California is paying a price for the shaky rollout of its legal recreational marijuana market.
State budget documents show Gov. Gavin Newsom’s administration is sharply scaling back what it expects to collect in cannabis tax revenue through June 2020 – in all, a $223 million cut from projections only four months ago.
The state projects the 15% cannabis excise tax will pull in $288 million for the fiscal year that ends in June and $359 million the following year. Those are cuts of $67 million and $156 million, respectively, from the governor’s January budget forecast.
The diminished optimism for retail cannabis sales comes as a thriving illicit market continues to undercut licensed shops, where consumers can avoid taxes that can approach 50% in some communities.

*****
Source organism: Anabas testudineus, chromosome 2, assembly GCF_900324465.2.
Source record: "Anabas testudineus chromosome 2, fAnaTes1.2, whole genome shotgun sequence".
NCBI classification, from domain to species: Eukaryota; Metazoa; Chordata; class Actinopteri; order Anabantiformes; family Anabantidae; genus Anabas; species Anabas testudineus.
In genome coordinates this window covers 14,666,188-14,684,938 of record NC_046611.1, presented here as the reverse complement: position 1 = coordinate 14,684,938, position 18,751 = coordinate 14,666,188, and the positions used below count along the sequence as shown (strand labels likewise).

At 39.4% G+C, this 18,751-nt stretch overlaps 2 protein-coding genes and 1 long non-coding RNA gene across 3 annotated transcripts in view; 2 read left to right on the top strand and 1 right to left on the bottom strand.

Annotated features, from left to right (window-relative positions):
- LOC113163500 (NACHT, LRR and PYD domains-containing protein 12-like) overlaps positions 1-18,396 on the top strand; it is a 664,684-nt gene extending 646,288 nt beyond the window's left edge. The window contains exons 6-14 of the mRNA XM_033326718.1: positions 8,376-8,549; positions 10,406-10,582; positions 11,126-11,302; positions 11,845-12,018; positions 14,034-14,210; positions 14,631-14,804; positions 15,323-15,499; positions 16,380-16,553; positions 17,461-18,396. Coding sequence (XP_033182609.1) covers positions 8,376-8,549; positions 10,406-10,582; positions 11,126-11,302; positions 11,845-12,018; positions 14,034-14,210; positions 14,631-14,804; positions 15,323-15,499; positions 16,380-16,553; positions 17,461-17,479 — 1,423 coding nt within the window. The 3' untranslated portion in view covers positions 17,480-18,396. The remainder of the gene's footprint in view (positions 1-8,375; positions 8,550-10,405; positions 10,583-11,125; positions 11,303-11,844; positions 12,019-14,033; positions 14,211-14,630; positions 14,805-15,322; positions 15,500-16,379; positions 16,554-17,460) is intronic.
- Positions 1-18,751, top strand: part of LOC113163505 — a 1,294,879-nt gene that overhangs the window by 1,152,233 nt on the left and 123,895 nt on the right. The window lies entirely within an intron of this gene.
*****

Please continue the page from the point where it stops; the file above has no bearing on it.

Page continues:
Meanwhile, state regulators have struggled to meet the demand for licensing, and many communities have either banned commercial marijuana sales or not set up rules for legal cannabis businesses to operate within their borders.
It now appears certain California will fall short of earlier projections, when officials expected to collect $1 billion in new tax revenue annually from marijuana within a few years of the program’s launch.
The state Finance Department said it reduced the excise tax projection based on the marijuana industry’s lack of growth in the final quarter of 2018 and the limited number of places where legal cannabis companies are allowed to operate.
– Associated Press